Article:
For those that suffer from asthma, having an attack can be a frightening experience. It is important to recognise that you are having an asthma attack. If an attack is not detected or treated in the right way, it can prove to be serious and in rare cases fatal. Learning what to do during an attack is therefore essential when coping with the condition and preventing further distress. Hence you know if you are having a asthma attack if:
Should your symptoms improve and you feel that a hospital visit or emergency medical treatment is not required, it is still advised that you see a doctor as soon as possible.
In most instances when having an attack, using your reliever inhaler will be enough to effectively manage and relieve your symptoms. However, sometimes these symptoms are more serious. Should this be the case, urgent action is needed and you should contact the emergency services or a doctor or nurse immediately.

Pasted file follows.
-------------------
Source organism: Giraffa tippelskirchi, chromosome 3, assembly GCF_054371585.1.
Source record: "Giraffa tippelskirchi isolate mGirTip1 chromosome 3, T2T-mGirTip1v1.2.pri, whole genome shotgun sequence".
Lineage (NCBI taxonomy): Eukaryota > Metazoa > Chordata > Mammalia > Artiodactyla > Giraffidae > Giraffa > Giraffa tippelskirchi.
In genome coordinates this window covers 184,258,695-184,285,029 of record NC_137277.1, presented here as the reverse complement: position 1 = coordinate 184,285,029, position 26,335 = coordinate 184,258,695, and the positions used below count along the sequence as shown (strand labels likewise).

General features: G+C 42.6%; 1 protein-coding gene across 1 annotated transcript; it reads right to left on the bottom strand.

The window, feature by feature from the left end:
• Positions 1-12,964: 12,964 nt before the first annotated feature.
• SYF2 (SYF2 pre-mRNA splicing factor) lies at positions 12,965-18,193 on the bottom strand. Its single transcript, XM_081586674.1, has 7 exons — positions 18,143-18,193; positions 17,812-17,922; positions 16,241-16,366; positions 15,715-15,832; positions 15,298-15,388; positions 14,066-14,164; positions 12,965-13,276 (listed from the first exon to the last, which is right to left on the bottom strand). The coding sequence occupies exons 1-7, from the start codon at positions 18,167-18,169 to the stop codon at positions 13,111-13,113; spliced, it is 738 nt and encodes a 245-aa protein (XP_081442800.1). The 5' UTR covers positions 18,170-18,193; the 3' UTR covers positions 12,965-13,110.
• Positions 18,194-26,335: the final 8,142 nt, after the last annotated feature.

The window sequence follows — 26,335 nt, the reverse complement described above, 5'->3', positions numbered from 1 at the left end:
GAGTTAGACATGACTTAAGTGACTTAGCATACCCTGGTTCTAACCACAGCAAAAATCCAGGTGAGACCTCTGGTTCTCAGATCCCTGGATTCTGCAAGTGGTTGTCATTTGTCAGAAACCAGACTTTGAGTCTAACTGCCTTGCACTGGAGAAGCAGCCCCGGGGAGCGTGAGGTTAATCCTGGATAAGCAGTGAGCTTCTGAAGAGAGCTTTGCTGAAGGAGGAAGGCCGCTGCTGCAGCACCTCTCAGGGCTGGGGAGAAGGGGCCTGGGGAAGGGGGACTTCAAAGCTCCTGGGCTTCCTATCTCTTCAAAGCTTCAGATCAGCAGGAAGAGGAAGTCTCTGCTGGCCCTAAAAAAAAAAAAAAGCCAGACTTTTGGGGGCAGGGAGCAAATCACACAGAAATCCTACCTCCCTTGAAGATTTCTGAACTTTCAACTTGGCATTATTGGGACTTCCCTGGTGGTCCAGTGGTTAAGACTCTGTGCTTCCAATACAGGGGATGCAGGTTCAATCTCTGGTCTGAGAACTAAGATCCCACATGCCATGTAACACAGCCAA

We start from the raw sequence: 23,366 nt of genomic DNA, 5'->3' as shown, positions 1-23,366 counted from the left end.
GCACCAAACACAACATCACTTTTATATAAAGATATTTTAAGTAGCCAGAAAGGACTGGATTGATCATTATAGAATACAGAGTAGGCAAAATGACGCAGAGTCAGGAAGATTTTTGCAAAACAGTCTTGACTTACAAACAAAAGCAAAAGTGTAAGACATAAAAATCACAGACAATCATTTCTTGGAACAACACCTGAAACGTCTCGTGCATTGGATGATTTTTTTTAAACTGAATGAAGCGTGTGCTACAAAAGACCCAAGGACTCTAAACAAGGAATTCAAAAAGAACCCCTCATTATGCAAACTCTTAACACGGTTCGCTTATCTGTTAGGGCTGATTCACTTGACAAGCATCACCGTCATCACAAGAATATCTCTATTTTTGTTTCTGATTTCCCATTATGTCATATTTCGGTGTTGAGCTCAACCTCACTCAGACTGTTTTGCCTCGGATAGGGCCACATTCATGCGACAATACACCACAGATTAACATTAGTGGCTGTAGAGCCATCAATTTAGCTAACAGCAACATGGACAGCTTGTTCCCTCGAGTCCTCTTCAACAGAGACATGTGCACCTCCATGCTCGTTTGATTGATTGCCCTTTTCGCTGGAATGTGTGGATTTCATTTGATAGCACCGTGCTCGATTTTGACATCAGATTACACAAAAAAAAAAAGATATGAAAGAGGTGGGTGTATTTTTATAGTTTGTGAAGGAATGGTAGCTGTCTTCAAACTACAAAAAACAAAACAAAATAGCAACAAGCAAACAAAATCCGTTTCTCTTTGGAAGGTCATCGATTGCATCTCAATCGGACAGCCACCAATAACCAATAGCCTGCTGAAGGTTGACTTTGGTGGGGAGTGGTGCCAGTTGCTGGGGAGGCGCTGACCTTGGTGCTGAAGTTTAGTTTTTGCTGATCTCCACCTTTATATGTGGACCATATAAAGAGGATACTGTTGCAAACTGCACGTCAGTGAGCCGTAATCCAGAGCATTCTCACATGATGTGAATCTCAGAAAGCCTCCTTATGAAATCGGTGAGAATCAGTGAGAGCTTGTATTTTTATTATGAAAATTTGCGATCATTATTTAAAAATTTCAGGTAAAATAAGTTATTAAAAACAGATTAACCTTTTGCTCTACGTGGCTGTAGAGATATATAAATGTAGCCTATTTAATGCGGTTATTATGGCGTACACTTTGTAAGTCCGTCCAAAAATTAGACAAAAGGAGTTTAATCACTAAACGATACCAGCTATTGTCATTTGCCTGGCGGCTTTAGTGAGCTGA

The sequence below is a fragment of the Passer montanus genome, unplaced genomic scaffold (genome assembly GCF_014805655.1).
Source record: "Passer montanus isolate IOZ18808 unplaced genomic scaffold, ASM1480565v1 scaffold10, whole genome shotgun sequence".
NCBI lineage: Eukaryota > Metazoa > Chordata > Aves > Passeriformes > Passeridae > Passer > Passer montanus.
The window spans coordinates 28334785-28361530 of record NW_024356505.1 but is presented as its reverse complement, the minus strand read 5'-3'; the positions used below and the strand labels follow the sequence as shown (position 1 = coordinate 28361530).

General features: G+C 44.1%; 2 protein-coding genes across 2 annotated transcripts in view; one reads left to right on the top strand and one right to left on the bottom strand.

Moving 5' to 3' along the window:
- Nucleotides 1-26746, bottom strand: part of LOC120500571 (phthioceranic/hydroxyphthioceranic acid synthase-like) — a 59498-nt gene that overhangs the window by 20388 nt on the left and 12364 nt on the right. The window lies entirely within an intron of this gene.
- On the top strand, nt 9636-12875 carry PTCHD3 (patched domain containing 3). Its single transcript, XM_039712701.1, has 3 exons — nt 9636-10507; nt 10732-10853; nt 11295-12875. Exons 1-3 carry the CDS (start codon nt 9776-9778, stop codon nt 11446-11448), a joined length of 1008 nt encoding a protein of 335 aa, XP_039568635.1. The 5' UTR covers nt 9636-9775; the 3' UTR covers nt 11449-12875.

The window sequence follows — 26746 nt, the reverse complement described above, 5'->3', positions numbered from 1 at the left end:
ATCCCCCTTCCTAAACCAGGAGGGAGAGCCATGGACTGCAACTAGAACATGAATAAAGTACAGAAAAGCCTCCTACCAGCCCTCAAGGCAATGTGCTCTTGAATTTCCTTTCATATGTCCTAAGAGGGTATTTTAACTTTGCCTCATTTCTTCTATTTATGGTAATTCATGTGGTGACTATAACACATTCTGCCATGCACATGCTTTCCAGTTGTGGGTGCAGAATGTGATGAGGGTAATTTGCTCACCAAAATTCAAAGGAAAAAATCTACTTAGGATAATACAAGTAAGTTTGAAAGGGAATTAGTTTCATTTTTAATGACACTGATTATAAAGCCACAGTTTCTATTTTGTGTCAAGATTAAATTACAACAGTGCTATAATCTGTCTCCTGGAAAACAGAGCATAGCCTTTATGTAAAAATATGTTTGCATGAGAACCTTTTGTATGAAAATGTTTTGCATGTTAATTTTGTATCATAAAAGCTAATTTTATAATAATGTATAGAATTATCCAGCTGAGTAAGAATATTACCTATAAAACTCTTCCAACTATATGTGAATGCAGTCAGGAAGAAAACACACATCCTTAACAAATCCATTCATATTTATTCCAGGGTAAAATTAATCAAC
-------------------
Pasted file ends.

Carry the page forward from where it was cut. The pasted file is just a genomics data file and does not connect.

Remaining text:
Understanding what happens in your body during an asthma attack may help you understand how important it is to monitor the condition by seeing your doctor and taking the relevant treatments. During the occurrence of an attack, three primary changes take place in your lungs:
Consequently, the passage of the lungs narrow, making it more difficult for the air to pass through and therefore more difficult to breathe. Classic asthmatic symptoms during an attack, ranging from mild to severe, are: wheezing, shortness of breath, chest tightness and a chronic cough.